The most common types of spine tumors are those that come from other parts of the body (breast, lung, kidney, prostate) and metastasize, or spread, to the spine. Tumors of the spinal cord or the covering (meninges) of the spinal cord can occur also, although these are much more rare.
Spine tumors may cause persistent and chronic back pain, numbness, burning and tingling sensations, bladder or bowel control problems, loss of sensation in the legs and arms, reduced sensitivity to heat, cold and pain, progressive muscle weakness, paralysis and difficulty balancing and walking.
Spine cancer can be diagnosed by reviewing your history and symptoms, and performing a thorough physical and neurological examination. Imaging tests such as biopsy (sample of the spinal tissue is removed for examination), myelogram (CT scan performed with a contrast dye), spine CT scan, spine MRI scan, and spine X-rays are usually ordered to confirm the presence of a spinal tumor.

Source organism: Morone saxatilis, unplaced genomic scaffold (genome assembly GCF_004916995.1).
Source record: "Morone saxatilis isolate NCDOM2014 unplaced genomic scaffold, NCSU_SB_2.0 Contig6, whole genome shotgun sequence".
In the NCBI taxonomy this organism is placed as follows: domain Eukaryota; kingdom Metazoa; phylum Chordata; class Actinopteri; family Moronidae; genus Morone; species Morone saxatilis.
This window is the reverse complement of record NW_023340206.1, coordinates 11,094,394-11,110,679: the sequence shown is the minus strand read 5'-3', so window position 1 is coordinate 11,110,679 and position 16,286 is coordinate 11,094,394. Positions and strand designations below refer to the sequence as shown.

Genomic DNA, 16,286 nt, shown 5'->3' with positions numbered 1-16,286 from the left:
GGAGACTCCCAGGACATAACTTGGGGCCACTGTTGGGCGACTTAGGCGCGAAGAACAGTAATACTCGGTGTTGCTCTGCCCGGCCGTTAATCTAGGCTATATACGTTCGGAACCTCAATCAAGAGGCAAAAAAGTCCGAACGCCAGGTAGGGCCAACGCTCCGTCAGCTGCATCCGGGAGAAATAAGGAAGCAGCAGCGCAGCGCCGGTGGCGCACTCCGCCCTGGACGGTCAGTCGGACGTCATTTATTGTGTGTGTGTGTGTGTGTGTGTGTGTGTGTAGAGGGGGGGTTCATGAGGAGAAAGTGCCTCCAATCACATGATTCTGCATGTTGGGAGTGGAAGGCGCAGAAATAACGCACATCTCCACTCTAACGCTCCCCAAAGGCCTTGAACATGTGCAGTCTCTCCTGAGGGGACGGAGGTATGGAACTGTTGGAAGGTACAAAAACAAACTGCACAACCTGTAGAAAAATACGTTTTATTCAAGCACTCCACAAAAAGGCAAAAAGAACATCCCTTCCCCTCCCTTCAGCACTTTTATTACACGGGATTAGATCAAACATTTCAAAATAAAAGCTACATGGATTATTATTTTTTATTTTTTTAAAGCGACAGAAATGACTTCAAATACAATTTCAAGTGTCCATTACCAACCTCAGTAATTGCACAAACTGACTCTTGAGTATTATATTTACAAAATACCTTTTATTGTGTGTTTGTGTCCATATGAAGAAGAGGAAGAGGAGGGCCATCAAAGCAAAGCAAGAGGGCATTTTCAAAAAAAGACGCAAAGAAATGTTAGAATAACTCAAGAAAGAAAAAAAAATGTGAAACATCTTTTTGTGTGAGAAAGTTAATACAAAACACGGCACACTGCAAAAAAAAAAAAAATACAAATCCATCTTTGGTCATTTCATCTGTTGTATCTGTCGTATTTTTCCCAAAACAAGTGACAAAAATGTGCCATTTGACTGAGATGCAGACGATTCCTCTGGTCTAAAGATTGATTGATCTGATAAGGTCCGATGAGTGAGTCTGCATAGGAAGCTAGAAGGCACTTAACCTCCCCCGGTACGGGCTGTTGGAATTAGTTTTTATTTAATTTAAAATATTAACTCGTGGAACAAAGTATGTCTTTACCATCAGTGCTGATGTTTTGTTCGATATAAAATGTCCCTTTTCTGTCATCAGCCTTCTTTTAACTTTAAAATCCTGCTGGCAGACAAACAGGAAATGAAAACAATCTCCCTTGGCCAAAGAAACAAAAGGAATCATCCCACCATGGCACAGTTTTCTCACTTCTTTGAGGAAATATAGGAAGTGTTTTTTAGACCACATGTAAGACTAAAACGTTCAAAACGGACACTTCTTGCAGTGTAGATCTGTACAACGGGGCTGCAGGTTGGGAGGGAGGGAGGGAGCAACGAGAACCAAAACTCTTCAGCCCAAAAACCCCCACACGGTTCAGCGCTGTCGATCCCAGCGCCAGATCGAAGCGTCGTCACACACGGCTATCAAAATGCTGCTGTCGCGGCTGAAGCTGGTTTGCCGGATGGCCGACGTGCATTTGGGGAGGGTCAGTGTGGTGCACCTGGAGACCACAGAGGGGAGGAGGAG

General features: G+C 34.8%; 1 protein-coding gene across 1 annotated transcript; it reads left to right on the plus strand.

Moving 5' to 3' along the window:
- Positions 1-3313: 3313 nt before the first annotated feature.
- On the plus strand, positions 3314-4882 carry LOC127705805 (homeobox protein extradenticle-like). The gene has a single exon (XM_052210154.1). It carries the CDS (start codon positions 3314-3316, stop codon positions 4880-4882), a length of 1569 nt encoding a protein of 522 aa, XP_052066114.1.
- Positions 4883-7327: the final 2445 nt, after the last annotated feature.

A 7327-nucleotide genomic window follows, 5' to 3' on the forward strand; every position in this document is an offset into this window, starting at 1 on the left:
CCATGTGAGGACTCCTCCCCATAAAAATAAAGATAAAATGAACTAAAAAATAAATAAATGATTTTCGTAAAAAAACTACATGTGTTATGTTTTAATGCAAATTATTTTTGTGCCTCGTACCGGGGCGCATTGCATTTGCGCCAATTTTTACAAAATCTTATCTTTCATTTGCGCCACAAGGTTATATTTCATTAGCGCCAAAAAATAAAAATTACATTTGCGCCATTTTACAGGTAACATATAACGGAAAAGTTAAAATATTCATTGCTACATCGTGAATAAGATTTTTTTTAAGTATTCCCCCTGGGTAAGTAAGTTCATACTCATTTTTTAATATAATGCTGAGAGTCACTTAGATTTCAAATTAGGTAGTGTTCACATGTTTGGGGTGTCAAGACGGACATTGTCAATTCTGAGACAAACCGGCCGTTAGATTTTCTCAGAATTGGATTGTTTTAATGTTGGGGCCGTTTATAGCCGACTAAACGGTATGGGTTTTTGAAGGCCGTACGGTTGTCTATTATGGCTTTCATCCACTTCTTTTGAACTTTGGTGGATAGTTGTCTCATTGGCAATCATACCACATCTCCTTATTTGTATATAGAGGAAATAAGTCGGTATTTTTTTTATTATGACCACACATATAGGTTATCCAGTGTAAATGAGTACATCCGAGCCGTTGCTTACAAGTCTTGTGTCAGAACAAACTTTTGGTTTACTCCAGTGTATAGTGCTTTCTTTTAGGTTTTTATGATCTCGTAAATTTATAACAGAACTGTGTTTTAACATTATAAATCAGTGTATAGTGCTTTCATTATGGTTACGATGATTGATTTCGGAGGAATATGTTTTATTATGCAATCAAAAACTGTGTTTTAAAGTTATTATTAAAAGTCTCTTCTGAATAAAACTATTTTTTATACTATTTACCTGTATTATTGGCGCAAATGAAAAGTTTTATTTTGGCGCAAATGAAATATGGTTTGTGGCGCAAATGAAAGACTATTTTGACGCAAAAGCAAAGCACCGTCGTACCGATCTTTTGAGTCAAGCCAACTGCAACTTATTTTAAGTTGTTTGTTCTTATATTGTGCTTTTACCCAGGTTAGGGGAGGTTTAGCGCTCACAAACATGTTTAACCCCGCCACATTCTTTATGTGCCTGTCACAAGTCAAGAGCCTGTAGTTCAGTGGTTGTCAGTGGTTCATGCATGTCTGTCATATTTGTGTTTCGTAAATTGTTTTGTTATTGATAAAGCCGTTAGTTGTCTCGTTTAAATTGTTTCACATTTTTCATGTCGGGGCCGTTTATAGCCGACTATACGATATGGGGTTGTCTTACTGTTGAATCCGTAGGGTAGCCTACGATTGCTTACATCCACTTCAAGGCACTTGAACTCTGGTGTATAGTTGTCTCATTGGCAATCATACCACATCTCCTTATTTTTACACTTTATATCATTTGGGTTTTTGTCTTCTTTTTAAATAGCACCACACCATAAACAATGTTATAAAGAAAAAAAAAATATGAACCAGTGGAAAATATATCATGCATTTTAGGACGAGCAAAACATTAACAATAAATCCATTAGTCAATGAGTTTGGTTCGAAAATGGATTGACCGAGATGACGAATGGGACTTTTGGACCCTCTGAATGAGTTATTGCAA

Medications such as corticosteroids can be prescribed to reduce inflammation and swelling around the spinal cord. Sometimes metastatic spine tumors can be treated non-surgically with radiation therapy to the tumor in combination with systemic chemotherapy. Sometimes when there is progressive neurologic dysfunction, surgery is required to remove the tumor without affecting other important nerves. If the tumor has destroyed a significant amount of the bony spine anatomy, then a spinal fusion with instrumentation may be required as well to reconstruct the spine. Often times surgery is combined with radiation and chemotherapy to provide the best result.